In the case of a multi-engine jet, the crew must determine mathematically that the airplane will be able to accelerate to its precalculated takeoff speed (the heavier the weight, the higher the required speed for liftoff) and then be able to stop in the remaining runway should an engine fail before that speed is reached. Once the aircraft has accelerated beyond the predetermined number of knots, the pilot knows it is safe to continue the takeoff even after an engine failure.
Let's say the pilot knows that it will take X pounds of fuel (including ample reserves) to fly from departure point to destination. (Takeoff calculations are why jet pilots calculate fuel load in pounds. A gallon of jet fuel weighs about 6.7 pounds.) The passenger/cargo load equals Y pounds. The runway length is Z feet. Maybe the total weight amounts to too much for the airplane to carry safely. Either someone (or something) has to stay home, or they must take off with less than full tanks and stop along the way to refuel. It's the crew's responsibility to keep X, Y and Z within the airplane's performance envelope.
Besides the calculations of how much weight is on board for takeoff, there is also the question of how the weight is distributed. In most cases, the margins are sufficient that the crew knows there is little concern about where everyone is seated in the cabin. But don't be surprised (or offended) if a full passenger load with ample baggage elicits a request from the pilots for the heavier passengers to sit nearer the front-or back-of the cabin. Different airplanes have differing balance dynamics and the crew is trained to know where weight must be distributed to keep performance within specs.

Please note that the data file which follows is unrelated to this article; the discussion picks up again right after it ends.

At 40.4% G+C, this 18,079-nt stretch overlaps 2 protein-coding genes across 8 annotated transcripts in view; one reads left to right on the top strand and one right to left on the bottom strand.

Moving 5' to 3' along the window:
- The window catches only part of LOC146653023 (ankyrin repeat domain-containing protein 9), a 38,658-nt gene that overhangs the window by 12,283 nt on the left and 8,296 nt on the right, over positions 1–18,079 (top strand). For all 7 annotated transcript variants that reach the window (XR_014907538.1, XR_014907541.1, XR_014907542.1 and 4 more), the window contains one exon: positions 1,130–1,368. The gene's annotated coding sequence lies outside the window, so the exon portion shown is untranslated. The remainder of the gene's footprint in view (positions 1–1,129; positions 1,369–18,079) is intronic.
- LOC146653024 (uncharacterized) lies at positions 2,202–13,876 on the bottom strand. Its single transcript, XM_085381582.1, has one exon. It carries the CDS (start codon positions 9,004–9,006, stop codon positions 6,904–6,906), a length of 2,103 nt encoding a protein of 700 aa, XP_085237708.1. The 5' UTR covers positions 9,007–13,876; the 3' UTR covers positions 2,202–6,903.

When evaluating runway requirements and weight calculations, other factors come into play as well, including temperature and humidity-both of which affect the ability of the engines to develop their maximum power and the wings' ability to generate lift. The hotter and muggier the conditions, the more runway is needed. And if the airport is at a high elevation above sea level, the thinner air also enters into the planning. In winter, high temperatures aren't a worry, but a slushy runway adversely affects takeoff performance and must be figured into the equation as well.
Wind speed and direction are also important variables. A pilot likes nothing better than pointing the nose directly into a strong, steady breeze right down the runway. Airplanes usually take off into the wind, to maximize the speed of the air over the wings, while the speed over the ground remains as low as possible. That gives the effect of already having 20, 30 or more knots of airspeed before the takeoff roll even begins. That can amount to a real performance bonus if the runway is a tight fit.